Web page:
Police caught 43 per cent fewer drinking drivers in the second half of the December Counterattack campaign in the Lower Mainland.
And RCMP Traffic Services Supt. Norm Gaumont is crediting the province’s tougher roadside penalties for dissuading motorists who’ve consumed alcohol from getting behind the wheel.
“That’s a marked decrease,” he said. “What we’re hearing from our members on the road is a lot of people are now talking about this and have designated drivers.”
A total of 427 drivers stopped by police were given prohibitions, suspensions or were charged for impaired driving in the Lower Mainland during the December Counterattack period.
That included 132 who got 90-day driving prohibitions.
Another 92 got three-day prohibitions and their vehicles were impounded.
In Mission, seven drivers were given driving suspensions ranging from three to 90 days between Dec. 23 and Jan. 3.
Two first-time offenders in the warn range between a blood alcohol level of 0.05 and the legal limit of 0.08 were given three-day suspensions.
Detailed statistics were not available for the rest of the Lower Mainland.
Tellingly, however, just six drivers during the Counterattack campaign were charged criminally for impaired driving — down sharply from a year ago.
Defence lawyers contend the most serious impaired drivers well over 0.08 are escaping without a criminal conviction or record, enjoying a virtual decriminalization of impaired driving under the stiffer administrative penalties that took effect in September.
Gaumont rejects that criticism, noting a repeat offender can now have their car towed for 30 days, be given a 90-day prohibition, be forced to use an ignition interlock at a cost of $1,400-plus per year and take a $700 course to get back on the road.
“That is not a minor consequence,” he said. “You’re dealing with them swiftly. The consequences are immediate.
“We’re hoping to change their driving behaviour immediately instead of them going back next weekend and drinking and driving again.”
Pursuing criminal charges can typically mean a two-year wait through the justice system, he added.
By not charging a drunk driver, he said, an officer saves about 20 hours of time that would normally be spent investigating, filing paperwork and testifying in court.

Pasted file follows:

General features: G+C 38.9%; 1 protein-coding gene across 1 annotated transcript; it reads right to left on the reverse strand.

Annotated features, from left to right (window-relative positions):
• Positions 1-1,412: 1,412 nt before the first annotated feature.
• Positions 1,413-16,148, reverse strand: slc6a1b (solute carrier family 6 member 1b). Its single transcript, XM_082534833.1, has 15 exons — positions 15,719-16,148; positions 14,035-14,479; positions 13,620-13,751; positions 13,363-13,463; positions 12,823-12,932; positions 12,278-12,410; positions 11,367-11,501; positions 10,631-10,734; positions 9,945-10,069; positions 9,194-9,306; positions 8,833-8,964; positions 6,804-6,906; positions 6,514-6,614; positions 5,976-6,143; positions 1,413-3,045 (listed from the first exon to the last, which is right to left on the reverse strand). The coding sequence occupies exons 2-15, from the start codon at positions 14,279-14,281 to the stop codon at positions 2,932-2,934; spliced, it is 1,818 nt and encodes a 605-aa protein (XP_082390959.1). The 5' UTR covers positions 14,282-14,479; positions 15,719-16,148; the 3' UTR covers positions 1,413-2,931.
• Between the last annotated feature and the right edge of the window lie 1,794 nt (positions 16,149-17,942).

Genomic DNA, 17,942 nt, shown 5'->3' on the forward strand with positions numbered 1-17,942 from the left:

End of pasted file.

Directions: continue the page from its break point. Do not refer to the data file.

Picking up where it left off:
“Those 20 hours can now be spent on the road getting more impaireds off the road.”
Criminal charges still proceed in cases of injury crashes and more serious repeat offenders, he said.
The new system has also been accused of making police officers not just investigators but also judges and executioners, dispensing justice at the roadside.
Gaumont says drivers who doubt the accuracy of their roadside breath test can ask for a second test on a different machine and anyone penalized can appeal through the Superintendent of Motor Vehicles.
“We’ve got all kinds of mechanisms in there to make sure the process is fair.”
Gaumont said the penalties are spurring a change in attitude.
And he predicts the ultimate measure of success will be a drop in impaired driving-related fatal crashes in B.C.
“Preliminary-wise, we’re seeing a drop, a significant drop,” he said, adding statistics will be released in the months ahead.
Ontario saw a 30 per cent drop in impaired driving fatalities after bringing in similar administrative penalties to B.C.’s.
The Christmas Counterattack blitz also saw 3,229 Lower Mainland speeders ticketed, including 114 for excessive speeding where the vehicle was impounded.
Officers also handed out 1,144 tickets or warnings for seatbelt infractions and 1,253 tickets for running traffic lights, failing to stop or yield or making improper turns.
Mission Mounties handed out two tickets for seatbelt infractions, 10 tickets for speeding and two tickets for excessive speeding.
Lower Mainland traffic officers intend to shift more of their focus to distracted drivers who continue to talk, text or use hand-held devices in violation of B.C.’s now year-old ban.
— With files from Carol Aun